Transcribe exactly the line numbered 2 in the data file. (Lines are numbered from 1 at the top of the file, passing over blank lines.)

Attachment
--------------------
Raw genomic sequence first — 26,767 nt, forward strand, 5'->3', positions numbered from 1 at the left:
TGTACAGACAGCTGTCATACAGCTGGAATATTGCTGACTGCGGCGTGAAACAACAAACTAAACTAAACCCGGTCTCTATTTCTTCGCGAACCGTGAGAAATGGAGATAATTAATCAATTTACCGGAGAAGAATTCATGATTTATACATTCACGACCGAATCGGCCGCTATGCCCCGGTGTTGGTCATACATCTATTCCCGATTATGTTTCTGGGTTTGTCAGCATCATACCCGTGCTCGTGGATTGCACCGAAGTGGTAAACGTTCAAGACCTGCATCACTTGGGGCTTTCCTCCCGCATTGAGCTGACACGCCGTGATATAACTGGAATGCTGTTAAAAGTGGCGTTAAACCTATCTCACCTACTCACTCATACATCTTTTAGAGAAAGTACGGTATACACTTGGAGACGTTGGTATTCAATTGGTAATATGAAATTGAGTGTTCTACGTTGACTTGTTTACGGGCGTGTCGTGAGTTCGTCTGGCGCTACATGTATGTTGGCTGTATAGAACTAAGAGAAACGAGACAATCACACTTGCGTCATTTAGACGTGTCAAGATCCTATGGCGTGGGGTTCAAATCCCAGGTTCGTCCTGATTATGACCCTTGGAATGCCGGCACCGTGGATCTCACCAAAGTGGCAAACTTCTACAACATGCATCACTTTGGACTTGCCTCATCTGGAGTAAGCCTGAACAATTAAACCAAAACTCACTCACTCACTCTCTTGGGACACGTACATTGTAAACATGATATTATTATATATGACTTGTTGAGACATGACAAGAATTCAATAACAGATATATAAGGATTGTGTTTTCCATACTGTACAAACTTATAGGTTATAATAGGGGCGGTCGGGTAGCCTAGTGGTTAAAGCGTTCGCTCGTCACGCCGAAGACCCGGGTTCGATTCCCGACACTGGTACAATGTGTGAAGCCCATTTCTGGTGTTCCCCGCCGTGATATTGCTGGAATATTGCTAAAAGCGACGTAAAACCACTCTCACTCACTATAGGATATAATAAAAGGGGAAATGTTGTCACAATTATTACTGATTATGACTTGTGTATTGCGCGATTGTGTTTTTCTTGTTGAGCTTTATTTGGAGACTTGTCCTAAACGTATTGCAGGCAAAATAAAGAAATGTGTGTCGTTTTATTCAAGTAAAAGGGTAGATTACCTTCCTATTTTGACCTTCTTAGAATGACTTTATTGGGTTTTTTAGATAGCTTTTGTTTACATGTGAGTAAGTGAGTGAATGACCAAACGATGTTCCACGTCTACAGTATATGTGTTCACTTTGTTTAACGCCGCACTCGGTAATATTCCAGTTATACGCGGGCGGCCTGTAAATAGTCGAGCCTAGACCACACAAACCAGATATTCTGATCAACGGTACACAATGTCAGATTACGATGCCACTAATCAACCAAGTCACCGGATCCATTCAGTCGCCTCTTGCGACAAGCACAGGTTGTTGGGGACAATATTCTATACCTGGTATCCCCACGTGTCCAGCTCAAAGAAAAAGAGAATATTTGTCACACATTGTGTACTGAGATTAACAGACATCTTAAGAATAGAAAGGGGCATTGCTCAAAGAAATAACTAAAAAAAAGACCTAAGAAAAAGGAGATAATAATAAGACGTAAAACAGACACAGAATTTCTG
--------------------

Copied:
TGTACAGACAGCTGTCATACAGCTGGAATATTGCTGACTGCGGCGTGAAACAACAAACTAAACTAAACCCGGTCTCTATTTCTTCGCGAACCGTGAGAAATGGAGATAATTAATCAATTTACCGGAGAAGAATTCATGATTTATACATTCACGACCGAATCGGCCGCTATGCCCCGGTGTTGGTCATACATCTATTCCCGATTATGTTTCTGGGTTTGTCAGCATCATACCCGTGCTCGTGGATTGCACCGAAGTGGTAAACGTTCAAGACCTGCATCACTTGGGGCTTTCCTCCCGCATTGAGCTGACACGCCGTGATATAACTGGAATGCTGTTAAAAGTGGCGTTAAACCTATCTCACCTACTCACTCATACATCTTTTAGAGAAAGTACGGTATACACTTGGAGACGTTGGTATTCAATTGGTAATATGAAATTGAGTGTTCTACGTTGACTTGTTTACGGGCGTGTCGTGAGTTCGTCTGGCGCTACATGTATGTTGGCTGTATAGAACTAAGAGAAACGAGACAATCACACTTGCGTCATTTAGACGTGTCAAGATCCTATGGCGTGGGGTTCAAATCCCAGGTTCGTCCTGATTATGACCCTTGGAATGCCGGCACCGTGGATCTCACCAAAGTGGCAAACTTCTACAACATGCATCACTTTGGACTTGCCTCATCTGGAGTAAGCCTGAACAATTAAACCAAAACTCACTCACTCACTCTCTTGGGACACGTACATTGTAAACATGATATTATTATATATGACTTGTTGAGACATGACAAGAATTCAATAACAGATATATAAGGATTGTGTTTTCCATACTGTACAAACTTATAGGTTATAATAGGGGCGGTCGGGTAGCCTAGTGGTTAAAGCGTTCGCTCGTCACGCCGAAGACCCGGGTTCGATTCCCGACACTGGTACAATGTGTGAAGCCCATTTCTGGTGTTCCCCGCCGTGATATTGCTGGAATATTGCTAAAAGCGACGTAAAACCACTCTCACTCACTATAGGATATAATAAAAGGGGAAATGTTGTCACAATTATTACTGATTATGACTTGTGTATTGCGCGATTGTGTTTTTCTTGTTGAGCTTTATTTGGAGACTTGTCCTAAACGTATTGCAGGCAAAATAAAGAAATGTGTGTCGTTTTATTCAAGTAAAAGGGTAGATTACCTTCCTATTTTGACCTTCTTAGAATGACTTTATTGGGTTTTTTAGATAGCTTTTGTTTACATGTGAGTAAGTGAGTGAATGACCAAACGATGTTCCACGTCTACAGTATATGTGTTCACTTTGTTTAACGCCGCACTCGGTAATATTCCAGTTATACGCGGGCGGCCTGTAAATAGTCGAGCCTAGACCACACAAACCAGATATTCTGATCAACGGTACACAATGTCAGATTACGATGCCACTAATCAACCAAGTCACCGGATCCATTCAGTCGCCTCTTGCGACAAGCACAGGTTGTTGGGGACAATATTCTATACCTGGTATCCCCACGTGTCCAGCTCAAAGAAAAAGAGAATATTTGTCACACATTGTGTACTGAGATTAACAGACATCTTAAGAATAGAAAGGGGCATTGCTCAAAGAAATAACTAAAAAAAAGACCTAAGAAAAAGGAGATAATAATAAGACGTAAAACAGACACAGAATTTCTG